Joining Yang here is accomplished artist Bernard Chang, who has had a long and solid career, dating back to his founding in the ’90s, working with Disney as a concept designer and taking pride with the experience of drawing a lot of superhero books for many years. The two are joined in this venture by the amazing colorist Sebastian Cheng, who is working with Yang on Shang-Chi ends at Marvel.
And even more impressive, the team is surrounded by legendary letter writer Janice Chiang – who started his work on Marvel Bullpen in the 1970s and hasn’t stopped since. Supervised by editor Jessica Chen, this is a rare group of Asian-American comics, working with an Asian-American editor, allowed to let loose and explore the legacy of one of the heroes. Asia’s most iconic!
Is there a read request?
Not really, because Gene Yang is one of the most accessible writers out there. That said, you can very well go ahead and check out the aforementioned 12 pagers in DC Hero Festival: A Celebration of Asian Super Heroes special.
In addition, DC has launched special Monkey Prince # 0 problem focuses on Sun Wukong, the original Monkey King himself, rather than his son. It’s a 12-page prologue that shows us how this creative team will take on the legendary hero and how he’ll fit into the DC Universe, with all its new Gods and a variety of fantastical creatures. weird.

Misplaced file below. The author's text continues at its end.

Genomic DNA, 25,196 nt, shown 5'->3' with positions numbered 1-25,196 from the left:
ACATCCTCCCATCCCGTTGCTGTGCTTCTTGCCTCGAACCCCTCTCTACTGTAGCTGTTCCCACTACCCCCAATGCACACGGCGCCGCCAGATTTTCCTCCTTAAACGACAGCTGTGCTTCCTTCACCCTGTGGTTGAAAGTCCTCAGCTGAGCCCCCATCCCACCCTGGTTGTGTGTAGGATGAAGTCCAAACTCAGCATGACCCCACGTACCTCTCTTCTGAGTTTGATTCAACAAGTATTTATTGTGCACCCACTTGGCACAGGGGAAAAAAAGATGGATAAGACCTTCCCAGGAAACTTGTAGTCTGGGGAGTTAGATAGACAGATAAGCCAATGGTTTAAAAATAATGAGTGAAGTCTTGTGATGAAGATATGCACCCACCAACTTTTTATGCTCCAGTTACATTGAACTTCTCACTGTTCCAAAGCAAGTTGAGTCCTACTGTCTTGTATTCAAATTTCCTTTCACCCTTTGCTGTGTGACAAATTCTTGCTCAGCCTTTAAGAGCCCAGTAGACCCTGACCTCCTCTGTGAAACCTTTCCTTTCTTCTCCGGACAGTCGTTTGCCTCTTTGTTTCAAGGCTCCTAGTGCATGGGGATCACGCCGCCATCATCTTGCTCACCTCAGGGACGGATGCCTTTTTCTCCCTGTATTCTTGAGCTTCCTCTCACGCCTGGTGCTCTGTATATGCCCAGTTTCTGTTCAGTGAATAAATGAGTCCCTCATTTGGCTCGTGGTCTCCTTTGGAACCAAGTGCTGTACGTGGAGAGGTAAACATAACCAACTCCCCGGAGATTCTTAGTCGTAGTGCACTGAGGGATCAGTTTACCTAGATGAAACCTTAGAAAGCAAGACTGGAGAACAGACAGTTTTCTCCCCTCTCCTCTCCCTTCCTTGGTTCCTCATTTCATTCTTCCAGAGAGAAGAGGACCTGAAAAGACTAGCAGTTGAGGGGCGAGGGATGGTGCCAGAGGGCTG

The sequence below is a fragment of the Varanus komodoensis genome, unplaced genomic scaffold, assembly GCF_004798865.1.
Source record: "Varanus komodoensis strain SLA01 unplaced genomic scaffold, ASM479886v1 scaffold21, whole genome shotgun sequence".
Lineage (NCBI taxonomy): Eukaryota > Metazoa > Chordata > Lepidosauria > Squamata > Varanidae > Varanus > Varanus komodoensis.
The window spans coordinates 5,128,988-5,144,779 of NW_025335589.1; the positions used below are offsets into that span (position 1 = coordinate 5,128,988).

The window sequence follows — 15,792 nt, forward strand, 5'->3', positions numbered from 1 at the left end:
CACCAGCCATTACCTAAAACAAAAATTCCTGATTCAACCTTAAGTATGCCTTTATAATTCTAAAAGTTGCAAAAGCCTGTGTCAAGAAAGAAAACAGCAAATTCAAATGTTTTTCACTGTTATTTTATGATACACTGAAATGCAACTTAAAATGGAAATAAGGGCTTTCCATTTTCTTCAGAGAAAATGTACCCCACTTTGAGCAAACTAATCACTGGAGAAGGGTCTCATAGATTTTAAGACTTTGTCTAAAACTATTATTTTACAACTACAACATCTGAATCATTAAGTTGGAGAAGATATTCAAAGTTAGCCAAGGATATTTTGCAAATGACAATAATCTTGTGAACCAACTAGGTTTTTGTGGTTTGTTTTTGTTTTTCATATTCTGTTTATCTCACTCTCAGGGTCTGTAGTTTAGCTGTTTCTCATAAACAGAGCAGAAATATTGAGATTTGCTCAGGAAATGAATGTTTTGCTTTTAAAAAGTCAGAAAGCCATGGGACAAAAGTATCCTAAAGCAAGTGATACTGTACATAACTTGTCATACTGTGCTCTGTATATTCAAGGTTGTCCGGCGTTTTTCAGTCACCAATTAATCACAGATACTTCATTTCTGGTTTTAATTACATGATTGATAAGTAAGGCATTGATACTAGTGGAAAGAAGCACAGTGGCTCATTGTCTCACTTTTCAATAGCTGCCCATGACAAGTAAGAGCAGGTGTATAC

Is The Monkey Prince any good?
There’s a standout pick in Monkey Prince’s first 12 pagers debut: Marcus makes his first appearance disguised as DC Comics’ Shazam. There are strong similarities here; Shazam is The original young superhero of American comicsand was one of the first transform hero of the landscape. An act of miracles and he transforms from his mortal form into his divine form – so is Marcus’ transformation from a teenage boy into a monkey-riding hero in the clouds.
But there is also a parallel that highlights the differences of the characters. Shazam is a very quintessential western superhero, drawing his powers from Greek and Roman gods and heroes (and a biblical character). Monkey Prince, on the other hand, draws his strength from a quintessential Eastern figure, namely China. At the end of that first 12-page series, Yang and Chang even revealed that Marcus was Billy Batson’s classmate and best friend.
The whole idea is well thought out and Monkey Prince #1 shows that Yang and Chang know exactly what the character is and who they want him to be: a quintessential young Asian-American hero for the new age, building on the foundations of both superheroes. American and Chinese novels.
Their first full publication with The Monkey Prince caused a stir with the possibility of this idea, with Bernard Chang’s pencils conveying a lively, expressive art style that exuded a sense of vitality. young. Ordinary Marcus scenes feel claustrophobic, and his explosive transformation makes the page layout even larger and looser. It’s an artistic sensibility that fits perfectly with what the work is about. Sebastian Cheng’s bright, colorful palette just helps add to it and puncture its essential goal.
At its core, Monkey Prince is the two-part equivalent of the story of the Monkey King and the American superhero novel, “Asia” and “American” at the same time. Marcus has just begun his superhero journey, and I can’t wait to see it unfold.
A panel pops out
This is The Penguin who thinks he has a Chinese Demon under his control. He didn’t know his confidence was misplaced!